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SOC 368 Criminology

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Criminology Questions & Answers

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Criminology Questions & Answers


Criminology Advice

  • Average Rating

    4.5/5
    Overall Rating Breakdown
    • 2 Advice
    • 5
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    • 4
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    • 3
      0%
    • 2
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    • 1
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  • Course Difficulty

    • Easy 0%

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    • Hard 50%

  • Top Course Tags

    A Few Big Assignments

    Always Do the Reading

    Final Paper

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    • Profile picture
    Apr 13, 2016
    | Would recommend.

    Not too easy. Not too difficult.

    Course Overview:

    PJ is one of the best professors that I've ever had. She's very informative and elaborative in all of the course materials.

    Course highlights:

    This course was very informative in terms of criminal knowledge. It's not law school but it will give you a lot of the premature information.

    Hours per week:

    6-8 hours

    Advice for students:

    Definitely take this course if you're interested in criminal law.

    • Winter 2016
    • PJMcGann
    • Yes
    • Always Do the Reading Final Paper
    • Profile picture
    Apr 12, 2016
    | Would highly recommend.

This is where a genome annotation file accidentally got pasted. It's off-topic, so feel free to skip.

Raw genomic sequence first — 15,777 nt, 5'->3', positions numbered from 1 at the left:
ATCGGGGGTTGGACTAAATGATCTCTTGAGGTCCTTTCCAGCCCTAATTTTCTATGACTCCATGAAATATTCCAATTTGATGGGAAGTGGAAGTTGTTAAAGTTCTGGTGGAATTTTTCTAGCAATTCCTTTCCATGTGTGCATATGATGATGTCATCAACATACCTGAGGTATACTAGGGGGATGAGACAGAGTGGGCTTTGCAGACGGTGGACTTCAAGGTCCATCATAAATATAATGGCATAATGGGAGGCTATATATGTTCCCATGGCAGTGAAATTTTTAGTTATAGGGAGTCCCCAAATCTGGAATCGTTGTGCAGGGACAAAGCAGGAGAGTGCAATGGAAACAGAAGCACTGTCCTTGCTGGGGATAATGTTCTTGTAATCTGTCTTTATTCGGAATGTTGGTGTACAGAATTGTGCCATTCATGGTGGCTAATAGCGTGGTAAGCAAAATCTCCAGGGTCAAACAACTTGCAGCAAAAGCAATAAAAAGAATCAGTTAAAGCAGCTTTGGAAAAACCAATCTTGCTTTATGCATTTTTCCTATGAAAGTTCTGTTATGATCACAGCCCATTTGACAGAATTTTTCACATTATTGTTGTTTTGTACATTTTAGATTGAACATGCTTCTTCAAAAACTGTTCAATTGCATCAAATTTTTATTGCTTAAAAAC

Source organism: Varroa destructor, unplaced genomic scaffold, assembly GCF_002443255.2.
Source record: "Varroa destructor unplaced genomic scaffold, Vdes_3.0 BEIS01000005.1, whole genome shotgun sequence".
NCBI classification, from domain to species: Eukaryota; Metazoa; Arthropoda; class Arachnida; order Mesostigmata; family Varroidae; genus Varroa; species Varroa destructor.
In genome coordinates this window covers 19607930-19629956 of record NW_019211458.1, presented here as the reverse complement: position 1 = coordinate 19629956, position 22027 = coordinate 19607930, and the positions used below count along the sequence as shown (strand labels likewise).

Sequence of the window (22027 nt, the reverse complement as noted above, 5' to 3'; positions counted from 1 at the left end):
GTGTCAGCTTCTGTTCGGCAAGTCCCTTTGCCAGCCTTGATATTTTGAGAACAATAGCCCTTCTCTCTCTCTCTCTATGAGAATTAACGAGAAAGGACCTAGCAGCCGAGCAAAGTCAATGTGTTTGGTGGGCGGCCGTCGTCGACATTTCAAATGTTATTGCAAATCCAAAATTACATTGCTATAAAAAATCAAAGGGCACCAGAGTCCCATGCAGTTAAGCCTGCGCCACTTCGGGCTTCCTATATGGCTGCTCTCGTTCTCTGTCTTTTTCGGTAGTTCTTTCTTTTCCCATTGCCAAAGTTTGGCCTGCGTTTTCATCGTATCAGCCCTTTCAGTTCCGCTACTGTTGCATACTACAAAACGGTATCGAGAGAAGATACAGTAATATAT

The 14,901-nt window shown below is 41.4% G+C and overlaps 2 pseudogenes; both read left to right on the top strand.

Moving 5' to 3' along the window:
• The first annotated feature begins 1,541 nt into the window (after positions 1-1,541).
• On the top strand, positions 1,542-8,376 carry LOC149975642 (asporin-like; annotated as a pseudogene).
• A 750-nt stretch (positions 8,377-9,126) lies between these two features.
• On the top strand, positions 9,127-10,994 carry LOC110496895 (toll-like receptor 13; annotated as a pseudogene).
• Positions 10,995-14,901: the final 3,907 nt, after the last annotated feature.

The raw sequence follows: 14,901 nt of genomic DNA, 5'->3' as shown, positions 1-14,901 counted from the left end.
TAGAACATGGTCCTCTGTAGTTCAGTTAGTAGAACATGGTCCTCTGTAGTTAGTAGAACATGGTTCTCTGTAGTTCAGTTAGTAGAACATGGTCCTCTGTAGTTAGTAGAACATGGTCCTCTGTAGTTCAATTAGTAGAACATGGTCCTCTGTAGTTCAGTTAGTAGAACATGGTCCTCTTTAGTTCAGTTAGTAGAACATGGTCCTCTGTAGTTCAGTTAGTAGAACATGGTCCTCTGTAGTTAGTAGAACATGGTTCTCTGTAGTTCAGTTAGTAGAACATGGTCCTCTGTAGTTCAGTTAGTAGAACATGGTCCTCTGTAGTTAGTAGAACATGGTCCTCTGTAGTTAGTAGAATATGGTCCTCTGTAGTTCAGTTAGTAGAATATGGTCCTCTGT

This class was tough.

    Course Overview:

    This course challenges many of the basic assumptions people hold about crime and what it means to be a criminal. Crime is a subject that many people hold prior beliefs about, whether they hold those beliefs based on personal or second-hand experience about crime, or even based on portrayals they see on television or in movies. However, rarely do people get a chance to learn the truth about crime. PJ challenges us to think to crime in new ways. Before taking this course, I never knew that the type of crime that costs the society the most, in terms of both money and injury, is white collar crime, a category of offense that that civil, not legal. This class challenges us to think critically about how we define crime and how we should, perhaps, define crime instead.

    Course highlights:

    In the beginning of this course, the definition of crime is covered, as well as the various official and unofficial measures of crime that criminologists use to study it. This course covers the different theories of crime, which vary from theories of how criminals are "made" to how we should deal with crime. Additionally, it covers different types of crime, such as interpersonal violent crime and white collar crime. This course has a reoccurring emphasis as well on how intersecting social identities correlate to one's likelihood of perpetrating a type of crime, being criminalized for a certain act, and being victimized by certain types of crime.

    Hours per week:

    6-8 hours

    Advice for students:

    The most important part of this course is to take thorough notes in lecture. I would recommend taking notes for this course on a laptop, as PJ writes her notes on a blackboard, and sometimes her organization can be confusing, making it nice to be able to adjust the way you have structured your notes without erasing pencil or crossing out pen. Readings are helpful, but you will not need to know any of them in minute detail for the exams. However, they are usually interesting and informative, so I would recommend reading them whenever possible to get the most out of the course.

    • Winter 2016
    • Dr.PJMcGann
    • A Few Big Assignments Great Discussions

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